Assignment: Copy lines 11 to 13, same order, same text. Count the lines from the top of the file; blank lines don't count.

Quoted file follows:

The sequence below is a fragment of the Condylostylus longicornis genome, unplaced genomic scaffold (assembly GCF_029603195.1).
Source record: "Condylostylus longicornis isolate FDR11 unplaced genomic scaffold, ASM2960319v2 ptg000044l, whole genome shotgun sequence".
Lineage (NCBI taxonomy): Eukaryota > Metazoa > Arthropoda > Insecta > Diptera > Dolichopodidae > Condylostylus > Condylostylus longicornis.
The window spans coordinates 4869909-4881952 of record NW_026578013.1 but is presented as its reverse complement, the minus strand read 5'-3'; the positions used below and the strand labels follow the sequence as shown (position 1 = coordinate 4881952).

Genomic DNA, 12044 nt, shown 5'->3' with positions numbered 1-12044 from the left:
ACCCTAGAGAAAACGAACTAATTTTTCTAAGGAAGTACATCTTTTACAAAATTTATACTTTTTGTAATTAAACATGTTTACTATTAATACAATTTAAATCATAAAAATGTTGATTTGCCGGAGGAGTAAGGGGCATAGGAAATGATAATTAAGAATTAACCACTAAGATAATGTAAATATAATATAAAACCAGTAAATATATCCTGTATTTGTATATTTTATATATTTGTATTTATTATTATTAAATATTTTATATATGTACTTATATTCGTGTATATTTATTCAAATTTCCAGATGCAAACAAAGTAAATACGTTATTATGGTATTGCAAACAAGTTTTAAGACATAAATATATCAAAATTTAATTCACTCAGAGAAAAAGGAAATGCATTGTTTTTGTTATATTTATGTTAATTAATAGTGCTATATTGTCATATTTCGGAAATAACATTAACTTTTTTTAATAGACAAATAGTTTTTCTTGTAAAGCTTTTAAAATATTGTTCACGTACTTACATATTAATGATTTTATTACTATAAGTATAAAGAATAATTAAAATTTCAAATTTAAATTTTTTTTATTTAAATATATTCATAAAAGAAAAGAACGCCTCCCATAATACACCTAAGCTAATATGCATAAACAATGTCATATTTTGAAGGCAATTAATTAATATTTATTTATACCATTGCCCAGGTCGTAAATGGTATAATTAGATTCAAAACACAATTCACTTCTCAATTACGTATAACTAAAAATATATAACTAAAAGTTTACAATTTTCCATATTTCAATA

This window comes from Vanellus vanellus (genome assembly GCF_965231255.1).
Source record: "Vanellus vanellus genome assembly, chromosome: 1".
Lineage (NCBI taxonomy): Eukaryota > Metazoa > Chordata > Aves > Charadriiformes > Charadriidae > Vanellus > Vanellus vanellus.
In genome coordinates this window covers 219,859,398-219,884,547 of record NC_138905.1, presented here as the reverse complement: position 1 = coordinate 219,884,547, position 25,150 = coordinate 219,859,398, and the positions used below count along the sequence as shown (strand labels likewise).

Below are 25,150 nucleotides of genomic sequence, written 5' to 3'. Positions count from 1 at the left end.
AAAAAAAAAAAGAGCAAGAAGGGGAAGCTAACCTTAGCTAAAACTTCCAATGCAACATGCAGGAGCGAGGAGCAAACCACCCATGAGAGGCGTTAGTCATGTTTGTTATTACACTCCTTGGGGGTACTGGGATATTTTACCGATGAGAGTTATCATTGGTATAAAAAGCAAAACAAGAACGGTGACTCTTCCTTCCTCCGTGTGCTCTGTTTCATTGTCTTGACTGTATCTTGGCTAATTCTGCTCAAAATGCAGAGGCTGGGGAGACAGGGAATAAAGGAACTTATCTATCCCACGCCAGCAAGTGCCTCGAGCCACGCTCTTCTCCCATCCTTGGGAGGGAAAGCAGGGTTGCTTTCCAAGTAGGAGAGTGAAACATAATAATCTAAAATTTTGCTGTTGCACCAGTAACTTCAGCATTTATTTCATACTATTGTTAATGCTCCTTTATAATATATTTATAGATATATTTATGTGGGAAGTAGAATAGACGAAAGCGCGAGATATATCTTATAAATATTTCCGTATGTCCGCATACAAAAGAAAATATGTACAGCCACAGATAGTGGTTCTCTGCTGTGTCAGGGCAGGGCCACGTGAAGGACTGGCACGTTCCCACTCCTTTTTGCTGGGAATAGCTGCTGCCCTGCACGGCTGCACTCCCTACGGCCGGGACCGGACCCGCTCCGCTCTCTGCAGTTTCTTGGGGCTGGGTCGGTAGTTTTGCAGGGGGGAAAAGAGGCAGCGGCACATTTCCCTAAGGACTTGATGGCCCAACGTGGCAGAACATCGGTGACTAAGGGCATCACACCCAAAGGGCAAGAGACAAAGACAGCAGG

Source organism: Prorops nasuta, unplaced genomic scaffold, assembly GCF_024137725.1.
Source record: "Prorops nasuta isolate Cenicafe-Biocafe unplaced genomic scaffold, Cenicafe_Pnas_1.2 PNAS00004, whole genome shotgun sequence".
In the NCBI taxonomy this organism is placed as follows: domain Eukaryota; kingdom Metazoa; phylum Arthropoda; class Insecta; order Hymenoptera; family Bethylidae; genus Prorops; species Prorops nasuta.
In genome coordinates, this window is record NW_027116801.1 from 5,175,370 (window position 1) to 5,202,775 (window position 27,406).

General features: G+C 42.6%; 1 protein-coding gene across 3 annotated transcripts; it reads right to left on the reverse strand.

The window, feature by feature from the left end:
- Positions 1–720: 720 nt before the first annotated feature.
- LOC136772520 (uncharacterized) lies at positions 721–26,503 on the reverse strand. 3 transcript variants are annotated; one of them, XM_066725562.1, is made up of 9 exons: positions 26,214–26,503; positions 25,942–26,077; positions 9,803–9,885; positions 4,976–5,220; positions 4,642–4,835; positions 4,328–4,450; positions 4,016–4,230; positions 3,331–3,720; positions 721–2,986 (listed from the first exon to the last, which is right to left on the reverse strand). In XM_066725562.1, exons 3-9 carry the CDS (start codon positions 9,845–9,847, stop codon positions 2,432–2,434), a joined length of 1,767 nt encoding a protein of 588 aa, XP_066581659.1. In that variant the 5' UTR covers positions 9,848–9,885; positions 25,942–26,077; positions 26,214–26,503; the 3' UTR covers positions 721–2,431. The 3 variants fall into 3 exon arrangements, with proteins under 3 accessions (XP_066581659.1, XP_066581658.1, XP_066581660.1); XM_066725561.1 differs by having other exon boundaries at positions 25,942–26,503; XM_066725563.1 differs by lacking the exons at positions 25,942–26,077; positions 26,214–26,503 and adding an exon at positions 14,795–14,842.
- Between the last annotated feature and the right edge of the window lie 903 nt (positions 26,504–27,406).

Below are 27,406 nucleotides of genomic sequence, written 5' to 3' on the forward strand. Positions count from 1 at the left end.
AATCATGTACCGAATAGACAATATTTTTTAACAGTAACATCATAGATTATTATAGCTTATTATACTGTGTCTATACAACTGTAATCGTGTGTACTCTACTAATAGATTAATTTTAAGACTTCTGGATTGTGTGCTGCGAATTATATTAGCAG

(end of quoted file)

Below are 25,150 nucleotides of genomic sequence, written 5' to 3'. Positions count from 1 at the left end.
AAAAAAAAAAAGAGCAAGAAGGGGAAGCTAACCTTAGCTAAAACTTCCAATGCAACATGCAGGAGCGAGGAGCAAACCACCCATGAGAGGCGTTAGTCATGTTTGTTATTACACTCCTTGGGGGTACTGGGATATTTTACCGATGAGAGTTATCATTGGTATAAAAAGCAAAACAAGAACGGTGACTCTTCCTTCCTCCGTGTGCTCTGTTTCATTGTCTTGACTGTATCTTGGCTAATTCTGCTCAAAATGCAGAGGCTGGGGAGACAGGGAATAAAGGAACTTATCTATCCCACGCCAGCAAGTGCCTCGAGCCACGCTCTTCTCCCATCCTTGGGAGGGAAAGCAGGGTTGCTTTCCAAGTAGGAGAGTGAAACATAATAATCTAAAATTTTGCTGTTGCACCAGTAACTTCAGCATTTATTTCATACTATTGTTAATGCTCCTTTATAATATATTTATAGATATATTTATGTGGGAAGTAGAATAGACGAAAGCGCGAGATATATCTTATAAATATTTCCGTATGTCCGCATACAAAAGAAAATATGTACAGCCACAGATAGTGGTTCTCTGCTGTGTCAGGGCAGGGCCACGTGAAGGACTGGCACGTTCCCACTCCTTTTTGCTGGGAATAGCTGCTGCCCTGCACGGCTGCACTCCCTACGGCCGGGACCGGACCCGCTCCGCTCTCTGCAGTTTCTTGGGGCTGGGTCGGTAGTTTTGCAGGGGGGAAAAGAGGCAGCGGCACATTTCCCTAAGGACTTGATGGCCCAACGTGGCAGAACATCGGTGACTAAGGGCATCACACCCAAAGGGCAAGAGACAAAGACAGCAGG

Source organism: Prorops nasuta, unplaced genomic scaffold, assembly GCF_024137725.1.